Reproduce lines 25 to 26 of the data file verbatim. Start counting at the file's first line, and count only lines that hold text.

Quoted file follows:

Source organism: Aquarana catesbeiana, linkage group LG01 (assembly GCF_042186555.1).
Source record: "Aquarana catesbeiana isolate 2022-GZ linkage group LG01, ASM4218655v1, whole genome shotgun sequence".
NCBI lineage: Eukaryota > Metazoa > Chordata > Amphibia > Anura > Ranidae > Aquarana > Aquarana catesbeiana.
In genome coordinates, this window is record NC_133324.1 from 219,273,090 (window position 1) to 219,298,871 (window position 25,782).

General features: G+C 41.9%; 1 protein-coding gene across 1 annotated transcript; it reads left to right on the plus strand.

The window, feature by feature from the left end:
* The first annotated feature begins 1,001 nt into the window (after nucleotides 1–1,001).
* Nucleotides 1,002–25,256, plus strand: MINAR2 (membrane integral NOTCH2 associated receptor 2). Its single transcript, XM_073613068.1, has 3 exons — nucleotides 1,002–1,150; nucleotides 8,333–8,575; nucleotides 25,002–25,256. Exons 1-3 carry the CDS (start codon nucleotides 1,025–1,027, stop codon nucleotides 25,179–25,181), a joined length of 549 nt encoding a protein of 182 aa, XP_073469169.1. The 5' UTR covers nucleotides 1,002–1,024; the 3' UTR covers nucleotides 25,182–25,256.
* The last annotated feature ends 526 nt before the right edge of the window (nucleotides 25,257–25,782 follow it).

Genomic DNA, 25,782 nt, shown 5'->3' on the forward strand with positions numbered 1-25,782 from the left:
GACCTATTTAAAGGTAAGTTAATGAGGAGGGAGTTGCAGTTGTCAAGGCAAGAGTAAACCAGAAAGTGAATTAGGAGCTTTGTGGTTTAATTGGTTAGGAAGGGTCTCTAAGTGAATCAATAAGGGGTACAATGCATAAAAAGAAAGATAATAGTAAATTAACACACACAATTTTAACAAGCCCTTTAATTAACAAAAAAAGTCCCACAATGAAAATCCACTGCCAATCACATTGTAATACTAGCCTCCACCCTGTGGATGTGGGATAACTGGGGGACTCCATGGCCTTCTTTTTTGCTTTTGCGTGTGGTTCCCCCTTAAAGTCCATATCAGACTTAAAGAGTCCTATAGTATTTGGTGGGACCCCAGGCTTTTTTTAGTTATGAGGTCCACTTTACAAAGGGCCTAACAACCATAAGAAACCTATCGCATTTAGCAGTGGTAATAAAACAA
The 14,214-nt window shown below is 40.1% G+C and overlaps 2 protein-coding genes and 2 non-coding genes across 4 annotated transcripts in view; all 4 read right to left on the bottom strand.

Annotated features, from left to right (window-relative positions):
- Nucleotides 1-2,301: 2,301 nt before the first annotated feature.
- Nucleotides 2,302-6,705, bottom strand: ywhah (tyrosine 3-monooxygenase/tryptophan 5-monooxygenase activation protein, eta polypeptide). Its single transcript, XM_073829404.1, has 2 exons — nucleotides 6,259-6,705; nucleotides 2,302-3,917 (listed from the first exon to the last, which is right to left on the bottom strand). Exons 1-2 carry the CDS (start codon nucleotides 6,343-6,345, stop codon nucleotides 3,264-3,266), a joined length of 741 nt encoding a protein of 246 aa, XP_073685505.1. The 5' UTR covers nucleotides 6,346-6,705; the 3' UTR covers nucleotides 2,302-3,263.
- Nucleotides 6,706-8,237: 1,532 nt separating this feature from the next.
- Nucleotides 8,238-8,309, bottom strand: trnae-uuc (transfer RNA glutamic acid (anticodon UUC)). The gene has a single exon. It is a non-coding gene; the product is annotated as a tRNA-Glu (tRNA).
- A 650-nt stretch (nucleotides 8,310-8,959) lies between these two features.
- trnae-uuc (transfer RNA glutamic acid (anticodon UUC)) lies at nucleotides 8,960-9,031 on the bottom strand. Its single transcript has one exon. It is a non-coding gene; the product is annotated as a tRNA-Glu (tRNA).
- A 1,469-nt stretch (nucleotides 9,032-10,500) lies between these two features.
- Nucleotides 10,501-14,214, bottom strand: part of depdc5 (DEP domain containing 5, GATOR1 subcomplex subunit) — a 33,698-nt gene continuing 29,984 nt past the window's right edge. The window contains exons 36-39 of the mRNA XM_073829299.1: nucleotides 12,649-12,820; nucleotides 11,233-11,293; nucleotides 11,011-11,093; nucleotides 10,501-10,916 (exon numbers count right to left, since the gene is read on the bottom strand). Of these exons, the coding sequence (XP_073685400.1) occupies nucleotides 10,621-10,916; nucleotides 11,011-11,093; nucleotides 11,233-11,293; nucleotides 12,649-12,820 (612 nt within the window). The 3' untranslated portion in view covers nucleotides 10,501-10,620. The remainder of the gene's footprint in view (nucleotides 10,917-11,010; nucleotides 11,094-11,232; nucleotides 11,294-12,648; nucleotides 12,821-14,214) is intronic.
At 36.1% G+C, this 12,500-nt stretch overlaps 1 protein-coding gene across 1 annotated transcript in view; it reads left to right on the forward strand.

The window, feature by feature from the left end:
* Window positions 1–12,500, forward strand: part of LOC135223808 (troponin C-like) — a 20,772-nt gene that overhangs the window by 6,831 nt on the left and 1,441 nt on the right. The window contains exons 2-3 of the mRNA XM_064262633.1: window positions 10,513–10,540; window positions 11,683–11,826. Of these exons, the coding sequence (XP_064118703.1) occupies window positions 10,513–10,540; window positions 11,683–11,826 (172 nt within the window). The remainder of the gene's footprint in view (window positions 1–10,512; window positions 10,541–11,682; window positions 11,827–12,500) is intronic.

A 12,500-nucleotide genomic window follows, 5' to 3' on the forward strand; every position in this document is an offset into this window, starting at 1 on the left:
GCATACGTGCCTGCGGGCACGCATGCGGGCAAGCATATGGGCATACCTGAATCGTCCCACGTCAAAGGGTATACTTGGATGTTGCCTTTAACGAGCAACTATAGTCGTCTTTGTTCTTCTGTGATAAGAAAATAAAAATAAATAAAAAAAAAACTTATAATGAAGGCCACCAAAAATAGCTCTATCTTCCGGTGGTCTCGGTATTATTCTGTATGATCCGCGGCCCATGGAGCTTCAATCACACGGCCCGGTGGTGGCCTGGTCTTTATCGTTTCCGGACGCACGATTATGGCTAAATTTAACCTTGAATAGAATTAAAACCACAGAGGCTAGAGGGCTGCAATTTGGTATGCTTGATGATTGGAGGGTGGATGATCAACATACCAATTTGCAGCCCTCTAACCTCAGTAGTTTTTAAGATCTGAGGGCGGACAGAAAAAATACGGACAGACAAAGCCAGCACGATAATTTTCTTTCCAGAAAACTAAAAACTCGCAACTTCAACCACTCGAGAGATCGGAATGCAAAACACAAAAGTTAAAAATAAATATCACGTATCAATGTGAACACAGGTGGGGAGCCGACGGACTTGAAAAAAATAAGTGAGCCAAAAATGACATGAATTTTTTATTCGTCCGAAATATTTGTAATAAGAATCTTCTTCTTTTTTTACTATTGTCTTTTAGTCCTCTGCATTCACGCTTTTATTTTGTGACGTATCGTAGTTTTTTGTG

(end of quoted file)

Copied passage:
A 12,500-nucleotide genomic window follows, 5' to 3' on the forward strand; every position in this document is an offset into this window, starting at 1 on the left:
GCATACGTGCCTGCGGGCACGCATGCGGGCAAGCATATGGGCATACCTGAATCGTCCCACGTCAAAGGGTATACTTGGATGTTGCCTTTAACGAGCAACTATAGTCGTCTTTGTTCTTCTGTGATAAGAAAATAAAAATAAATAAAAAAAAAACTTATAATGAAGGCCACCAAAAATAGCTCTATCTTCCGGTGGTCTCGGTATTATTCTGTATGATCCGCGGCCCATGGAGCTTCAATCACACGGCCCGGTGGTGGCCTGGTCTTTATCGTTTCCGGACGCACGATTATGGCTAAATTTAACCTTGAATAGAATTAAAACCACAGAGGCTAGAGGGCTGCAATTTGGTATGCTTGATGATTGGAGGGTGGATGATCAACATACCAATTTGCAGCCCTCTAACCTCAGTAGTTTTTAAGATCTGAGGGCGGACAGAAAAAATACGGACAGACAAAGCCAGCACGATAATTTTCTTTCCAGAAAACTAAAAACTCGCAACTTCAACCACTCGAGAGATCGGAATGCAAAACACAAAAGTTAAAAATAAATATCACGTATCAATGTGAACACAGGTGGGGAGCCGACGGACTTGAAAAAAATAAGTGAGCCAAAAATGACATGAATTTTTTATTCGTCCGAAATATTTGTAATAAGAATCTTCTTCTTTTTTTACTATTGTCTTTTAGTCCTCTGCATTCACGCTTTTATTTTGTGACGTATCGTAGTTTTTTGTG